To resolve this conundrum, Zhu and co-workers mapped the frequency of cancer in various organs of mouse neonates and adults [15]. Their strategy was to circumvent the need to consider extrinsic factors by mapping the fate of stem cells that already contained oncogenic risk factors, thereby revealing only the role of cancer driver mutations together with the number of stem cell divisions that occurred in each organ over time. They engineered mice to express a tamoxifen–dependent ErCre recombinase and LacZ reporter driven by the promoter of an endogenous cell surface antigen (Prom1) that is common to stem cells and distributed widely among tissues and organs. These ‘Prom1+ mice’ were mated with mice harboring ErCre-dependent conditional knockout alleles that activate a lineage tracer together with a series of oncogene and tumor suppressor alleles in cells that express the Prom1 gene. Their results revealed that the risk of an organ developing cancer is significantly associated with the life-long generative capacity of its mutated cells (Figure 3). If a stem cell was quiescent, it did not produce a cancer, regardless of the presence or absence of oncogenic mutations. If stem cells underwent multiple generations, then the frequency of cancer was greatly dependent on the number of stem cell divisions as well as the presence of an oncogenic driver mutation. This relationship was true in the presence of multiple genotypes and regardless of the developmental stage, strongly supporting the notion that the frequency of stem cell proliferation dictates cancer risk among organs, as suggested by Tomasetti and Vogelstein.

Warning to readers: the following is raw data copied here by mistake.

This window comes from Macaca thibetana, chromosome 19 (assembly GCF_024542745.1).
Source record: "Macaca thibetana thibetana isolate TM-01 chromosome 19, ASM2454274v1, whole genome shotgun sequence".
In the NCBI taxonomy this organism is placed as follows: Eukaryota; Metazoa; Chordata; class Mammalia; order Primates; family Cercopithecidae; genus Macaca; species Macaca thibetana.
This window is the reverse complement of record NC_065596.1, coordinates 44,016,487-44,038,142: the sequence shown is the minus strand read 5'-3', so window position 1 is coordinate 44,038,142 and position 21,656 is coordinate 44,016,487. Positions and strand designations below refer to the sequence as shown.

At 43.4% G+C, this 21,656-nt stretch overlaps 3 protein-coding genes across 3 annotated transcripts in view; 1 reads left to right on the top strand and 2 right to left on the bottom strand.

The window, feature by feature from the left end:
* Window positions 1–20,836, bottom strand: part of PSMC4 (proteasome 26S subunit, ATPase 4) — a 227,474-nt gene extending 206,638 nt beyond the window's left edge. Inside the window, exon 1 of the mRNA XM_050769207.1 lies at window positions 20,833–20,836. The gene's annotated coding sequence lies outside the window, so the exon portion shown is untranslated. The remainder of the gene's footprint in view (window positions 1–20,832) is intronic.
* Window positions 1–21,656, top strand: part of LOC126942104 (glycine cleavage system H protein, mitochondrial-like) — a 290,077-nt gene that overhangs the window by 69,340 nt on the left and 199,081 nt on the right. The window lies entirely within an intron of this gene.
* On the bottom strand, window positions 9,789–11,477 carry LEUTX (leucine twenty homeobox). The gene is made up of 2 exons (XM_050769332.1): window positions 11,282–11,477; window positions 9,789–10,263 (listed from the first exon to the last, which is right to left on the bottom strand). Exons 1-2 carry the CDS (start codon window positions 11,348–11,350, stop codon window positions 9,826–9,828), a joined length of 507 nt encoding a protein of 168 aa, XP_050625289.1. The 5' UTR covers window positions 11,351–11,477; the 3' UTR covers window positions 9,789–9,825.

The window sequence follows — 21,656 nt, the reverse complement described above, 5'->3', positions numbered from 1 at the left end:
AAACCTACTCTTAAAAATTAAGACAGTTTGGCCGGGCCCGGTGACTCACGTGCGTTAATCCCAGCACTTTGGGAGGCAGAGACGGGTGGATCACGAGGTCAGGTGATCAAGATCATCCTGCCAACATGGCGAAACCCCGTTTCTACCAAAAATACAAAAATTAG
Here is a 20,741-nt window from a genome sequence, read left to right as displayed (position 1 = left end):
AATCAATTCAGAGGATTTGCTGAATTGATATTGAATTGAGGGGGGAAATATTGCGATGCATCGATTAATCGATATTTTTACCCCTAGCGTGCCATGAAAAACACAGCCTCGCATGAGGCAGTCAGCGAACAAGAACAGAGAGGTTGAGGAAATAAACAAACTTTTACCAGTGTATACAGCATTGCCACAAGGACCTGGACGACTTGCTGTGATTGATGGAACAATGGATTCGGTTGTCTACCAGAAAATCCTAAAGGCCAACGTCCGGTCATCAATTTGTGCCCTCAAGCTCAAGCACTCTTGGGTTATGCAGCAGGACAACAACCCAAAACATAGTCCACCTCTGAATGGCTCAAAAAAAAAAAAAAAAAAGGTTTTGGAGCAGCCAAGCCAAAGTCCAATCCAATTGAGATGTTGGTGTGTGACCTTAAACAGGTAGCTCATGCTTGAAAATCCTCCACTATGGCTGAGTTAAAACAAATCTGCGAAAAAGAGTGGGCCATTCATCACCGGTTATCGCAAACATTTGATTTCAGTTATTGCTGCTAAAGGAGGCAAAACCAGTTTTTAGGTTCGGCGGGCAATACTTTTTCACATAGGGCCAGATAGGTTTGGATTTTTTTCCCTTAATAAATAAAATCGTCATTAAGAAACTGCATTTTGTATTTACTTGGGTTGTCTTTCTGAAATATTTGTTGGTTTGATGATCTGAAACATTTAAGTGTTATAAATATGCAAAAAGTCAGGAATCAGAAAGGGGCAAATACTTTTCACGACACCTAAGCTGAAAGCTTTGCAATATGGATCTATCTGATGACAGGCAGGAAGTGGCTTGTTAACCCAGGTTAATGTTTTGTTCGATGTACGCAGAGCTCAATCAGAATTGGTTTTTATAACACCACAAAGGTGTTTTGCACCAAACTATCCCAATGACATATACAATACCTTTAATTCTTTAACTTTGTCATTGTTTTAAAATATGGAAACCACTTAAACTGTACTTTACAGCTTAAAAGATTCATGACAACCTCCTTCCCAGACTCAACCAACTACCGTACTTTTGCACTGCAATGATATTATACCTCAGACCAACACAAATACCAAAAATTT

Nevertheless, extrinsic factors such as tissue damage could play a leading role. Oncogenic mutations that had been introduced into the stem cells of normal adult livers were insufficient to induce tumors, because these cells were quiescent. However, when partial hepatectomy induced cell proliferation, the transformed stem cells produced a cancer. Thus, the carcinogenic properties of some extrinsic factors might relate solely to their induction of local tissue damage and activation of cell repair, thereby accelerating cell proliferation, which promotes cell transformation. In this model, organ cancer risk is determined by a combination of factors: the intrinsic proliferative capacity of the stem cell population, the incidence of local tissue damage that induces cell proliferation, and the susceptibility of these cells to mutations that can transform them into cancer.

1.5. Clonal-Evolution of Cancer